A new attack can reveal anonymous users on any major browser | MarketingwithAnoy

How this de-anonymization attack works is hard to explain, but relatively easy to understand once you have the essence. A person performing the attack needs a few things to get started: a site they control, a list of accounts associated with people they want to identify who have visited that site, and content that sent to the platforms for accounts on their target list that either allow the targeted accounts to see the content or block them from seeing it – the attack works both ways.

Next, the attacker embeds the aforementioned content on the malicious website. Then they wait for who clicks. If someone on the targeted list visits the site, attackers will know who they are analyzing which users may (or may not) see the embedded content.

The attack exploits a number of factors that most people probably take for granted: Many major services – from YouTube to Dropbox – allow users to host media and embed them on a third-party site. Regular users typically have an account with these ubiquitous services, and it is crucial that they often stay logged in to these platforms on their phones or computers. Finally, these services allow users to restrict access to content uploaded to them. For example, you can set up your Dropbox account to privately share a video with one or a handful of other users. Or you can upload a video to Facebook in public, but block certain accounts from watching it.

These “block” or “allow” relationships are at the heart of how scientists found they could reveal identities. For example, in the “allow” version of the attack, hackers can quietly share an image on Google Drive with a Gmail address of potential interest. Then they embed the image on their malicious web page and lure the target to it. When visitors’ browsers try to load the image via Google Drive, attackers can infer exactly whether a visitor has permission to access the content – also called whether they have control over that email address.

Thanks to the large platforms’ existing protection of privacy, the attacker could not directly control whether the visitor to the site was able to load the content. However, the NJIT researchers realized that they could analyze available information about the target browser and the behavior of their processor while the request was being made, to draw a conclusion as to whether the content request was allowed or denied.

The technique is known as a “side channel attack” because the researchers found that they could accurately and reliably make this determination by training machine learning algorithms to analyze seemingly unrelated data about how the victim’s browser and device process the request. Once the attacker knows that the one user they were allowed to see the content has done so (or that the one user they blocked has been blocked), they have de-anonymized the visitor to the site.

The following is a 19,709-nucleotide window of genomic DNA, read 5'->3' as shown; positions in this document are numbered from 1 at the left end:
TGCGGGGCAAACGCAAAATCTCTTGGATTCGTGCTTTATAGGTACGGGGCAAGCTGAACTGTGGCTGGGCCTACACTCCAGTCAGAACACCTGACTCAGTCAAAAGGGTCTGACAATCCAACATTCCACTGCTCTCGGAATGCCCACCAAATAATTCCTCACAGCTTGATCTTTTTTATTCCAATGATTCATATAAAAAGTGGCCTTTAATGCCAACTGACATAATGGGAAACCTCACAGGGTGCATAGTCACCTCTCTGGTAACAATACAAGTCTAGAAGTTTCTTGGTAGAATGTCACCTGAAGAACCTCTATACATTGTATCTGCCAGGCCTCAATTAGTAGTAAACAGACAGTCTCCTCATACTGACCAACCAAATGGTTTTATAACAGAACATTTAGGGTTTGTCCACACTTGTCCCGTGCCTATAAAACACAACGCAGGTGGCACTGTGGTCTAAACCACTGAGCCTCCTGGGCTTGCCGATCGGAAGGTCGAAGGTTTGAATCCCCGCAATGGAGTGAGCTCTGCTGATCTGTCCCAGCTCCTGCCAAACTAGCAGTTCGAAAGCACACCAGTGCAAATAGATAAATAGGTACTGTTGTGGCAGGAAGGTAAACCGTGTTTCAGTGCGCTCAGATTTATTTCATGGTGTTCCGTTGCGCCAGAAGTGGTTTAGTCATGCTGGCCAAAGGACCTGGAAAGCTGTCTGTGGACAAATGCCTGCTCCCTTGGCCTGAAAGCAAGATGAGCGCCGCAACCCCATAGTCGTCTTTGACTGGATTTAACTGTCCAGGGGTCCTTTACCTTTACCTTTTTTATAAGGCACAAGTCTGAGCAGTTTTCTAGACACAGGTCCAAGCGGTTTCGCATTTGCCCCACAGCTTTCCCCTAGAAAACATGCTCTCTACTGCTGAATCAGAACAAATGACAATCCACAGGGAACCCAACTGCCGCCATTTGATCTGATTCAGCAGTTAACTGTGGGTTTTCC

As complicated as it may sound, the researchers warn that it would be easy to perform once the attackers have done the preparatory work. It would only take a few seconds to potentially expose every visitor to the malicious site – and it would be virtually impossible for an unsuspecting user to detect the hack. The researchers developed a browser extension that can prevent such attacks and it is available for Chrome and Firefox. However, they note that it may affect performance and is not available to all browsers.

Through a major disclosure process for several web services, browsers and web standard bodies, the researchers say they have started a larger discussion on how to solve the problem in a comprehensive way. Currently, Chrome and Firefox has not published an answer. And Curtmola says that fundamental and probably impossible changes to the way processors are designed would be necessary to solve the problem at the chip level. Still, he says collaborative discussions through the World Wide Web Consortium or other forums could ultimately create a broad solution.

“The sellers are trying to see if it’s worth it to fix this,” he says. “They need to be convinced that it’s a serious enough problem to invest in solving it.”

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